El Cajon Business District to honor San Diego musicians with its new banner project.
“We’re rolling out a new set of banners.” Beryl Forman is the marketing manager for the El Cajon Boulevard Business Improvement District. She checks in with the Reader to go over the details of an ambitious project that will replace the aging flags on all 150 poles along the Boulevard, from Park Boulevard to 54th Street. There’ll be four themes, she says: cruising, dining, shopping, and rocking the boulevard. To that end, some of the new banners will feature portraits of local musicians. “Bart Mendoza...he jumped off a chair for his picture,” says Forman.
Other flags will picture Erika Davies, Mojo Nixon, Stephen Rey, Amandas drummer T. Bone (“I think that’s what they call him”), Daniel Jackson, Justin Pearson from the Locust, Gilbert Castellanos, Robin Henkel, El Vez, and Sir Gravy from the Creepy Creeps. “And those are just the people who showed up for the photo shoot. I want Rafter [Roberts], Lady Dottie, and Gregory Page.” Forman laughs and says they also have a photo of Cher. “Cher, as played by Tootie from Lips,” an El Cajon Boulevard eatery that features drag-queen entertainment.
Business district’s Forman is thinking beyond the banners — zip line!
“I wanted notable and iconic San Diego musicians. And I would have to say that all of them have played on El Cajon Boulevard, at places like the Soda Bar, Til-Two, or at the Lafayette Hotel.” She’s optimistic about the emergence of an El Cajon Boulevard–based music scene and says she wants to see it grow. “By doing the banner project, I hope we can attract more music venues or give us the attention that we deserve. San Diego is a great place to hear live music.” Forman points out that a leg of the Rock and Roll Marathon was routed down El Cajon Boulevard and says she hopes to have the new banners finished and in place before next year’s event.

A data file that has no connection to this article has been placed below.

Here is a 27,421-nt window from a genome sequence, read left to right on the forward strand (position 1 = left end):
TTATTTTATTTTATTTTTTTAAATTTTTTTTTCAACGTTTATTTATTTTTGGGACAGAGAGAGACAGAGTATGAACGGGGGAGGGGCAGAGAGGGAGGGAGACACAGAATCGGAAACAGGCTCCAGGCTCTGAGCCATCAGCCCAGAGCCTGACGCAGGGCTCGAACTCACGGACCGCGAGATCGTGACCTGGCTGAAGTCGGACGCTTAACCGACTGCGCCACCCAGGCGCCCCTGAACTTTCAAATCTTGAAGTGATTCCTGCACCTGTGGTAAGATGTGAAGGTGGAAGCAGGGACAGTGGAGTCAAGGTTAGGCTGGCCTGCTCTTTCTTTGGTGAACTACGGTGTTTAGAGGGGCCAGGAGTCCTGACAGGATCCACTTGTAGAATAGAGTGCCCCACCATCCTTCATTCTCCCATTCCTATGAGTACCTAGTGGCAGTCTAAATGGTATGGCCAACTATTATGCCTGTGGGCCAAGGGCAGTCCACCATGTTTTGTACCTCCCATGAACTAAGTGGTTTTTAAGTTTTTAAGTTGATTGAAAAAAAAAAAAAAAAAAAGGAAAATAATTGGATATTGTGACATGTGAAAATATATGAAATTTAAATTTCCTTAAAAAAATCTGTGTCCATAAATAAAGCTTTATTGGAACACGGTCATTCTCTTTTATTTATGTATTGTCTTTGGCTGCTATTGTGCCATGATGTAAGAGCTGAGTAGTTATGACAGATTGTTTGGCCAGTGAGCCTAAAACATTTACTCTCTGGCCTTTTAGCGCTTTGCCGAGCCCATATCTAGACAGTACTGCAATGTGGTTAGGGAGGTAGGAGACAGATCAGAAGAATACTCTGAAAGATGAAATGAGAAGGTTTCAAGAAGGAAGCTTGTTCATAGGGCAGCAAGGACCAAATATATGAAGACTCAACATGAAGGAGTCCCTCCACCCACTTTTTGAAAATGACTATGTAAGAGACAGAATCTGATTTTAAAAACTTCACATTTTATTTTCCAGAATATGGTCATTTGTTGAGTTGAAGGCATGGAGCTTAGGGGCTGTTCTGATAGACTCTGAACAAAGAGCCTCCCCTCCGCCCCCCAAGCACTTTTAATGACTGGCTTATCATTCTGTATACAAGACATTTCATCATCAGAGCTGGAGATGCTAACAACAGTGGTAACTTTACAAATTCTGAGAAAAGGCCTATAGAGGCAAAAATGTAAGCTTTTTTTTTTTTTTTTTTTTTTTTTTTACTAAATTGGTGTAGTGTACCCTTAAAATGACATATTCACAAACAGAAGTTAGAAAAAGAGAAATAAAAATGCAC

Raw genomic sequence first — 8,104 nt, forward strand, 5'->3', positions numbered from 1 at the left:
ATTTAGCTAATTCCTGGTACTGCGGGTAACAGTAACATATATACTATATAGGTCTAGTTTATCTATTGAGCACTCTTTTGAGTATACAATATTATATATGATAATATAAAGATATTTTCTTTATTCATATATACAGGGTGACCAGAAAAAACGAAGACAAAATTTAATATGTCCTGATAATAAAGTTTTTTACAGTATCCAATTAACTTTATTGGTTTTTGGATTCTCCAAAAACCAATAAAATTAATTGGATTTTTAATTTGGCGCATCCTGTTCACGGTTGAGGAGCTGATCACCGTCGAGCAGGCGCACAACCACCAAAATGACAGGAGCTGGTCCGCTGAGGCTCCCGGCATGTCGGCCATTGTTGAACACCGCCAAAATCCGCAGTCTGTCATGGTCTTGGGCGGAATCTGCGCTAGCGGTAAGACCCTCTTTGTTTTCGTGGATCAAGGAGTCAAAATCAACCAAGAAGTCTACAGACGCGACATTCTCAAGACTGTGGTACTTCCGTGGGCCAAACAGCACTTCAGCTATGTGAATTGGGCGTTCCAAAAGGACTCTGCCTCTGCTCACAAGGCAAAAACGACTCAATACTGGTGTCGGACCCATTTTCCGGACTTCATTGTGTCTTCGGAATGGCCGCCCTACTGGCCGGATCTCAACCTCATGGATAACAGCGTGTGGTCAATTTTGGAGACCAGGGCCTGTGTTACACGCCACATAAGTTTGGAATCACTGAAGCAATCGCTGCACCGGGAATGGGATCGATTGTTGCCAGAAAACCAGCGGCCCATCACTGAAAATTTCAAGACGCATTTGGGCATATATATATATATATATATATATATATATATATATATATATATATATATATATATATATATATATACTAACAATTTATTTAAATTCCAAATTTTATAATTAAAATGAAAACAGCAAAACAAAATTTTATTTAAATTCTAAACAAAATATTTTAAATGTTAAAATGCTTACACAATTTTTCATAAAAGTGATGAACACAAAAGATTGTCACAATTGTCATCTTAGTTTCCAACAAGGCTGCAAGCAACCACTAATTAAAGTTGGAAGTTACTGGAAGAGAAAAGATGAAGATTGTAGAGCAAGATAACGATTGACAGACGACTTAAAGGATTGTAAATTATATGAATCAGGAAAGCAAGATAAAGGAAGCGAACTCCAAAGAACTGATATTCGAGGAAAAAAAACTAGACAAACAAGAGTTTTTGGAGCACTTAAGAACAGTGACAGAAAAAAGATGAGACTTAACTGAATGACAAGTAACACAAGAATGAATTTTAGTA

“Bart Mendoza offered to help out with a compilation album of all the artists on the banners,” she says, “and Mojo Nixon wants to do a parade.” Mendoza was also instrumental in helping Forman vet the final selections for the new flags. The project is budgeted to cost $10,000, funding that is being underwritten in part by San Diego Gas and Electric, the Metro Transit System, and various business owners. But as pleased as the business-improvement district is with the new flag project, Foreman thinks they could do more.
“I told the members that if they really want to see some economic development, put up a zip-line.” A listener can hear the smile in her voice as she explains her vision. “We’d put up a tower on top of the Til-Two Club and run a zip-line all the way across to the Tower Bar.”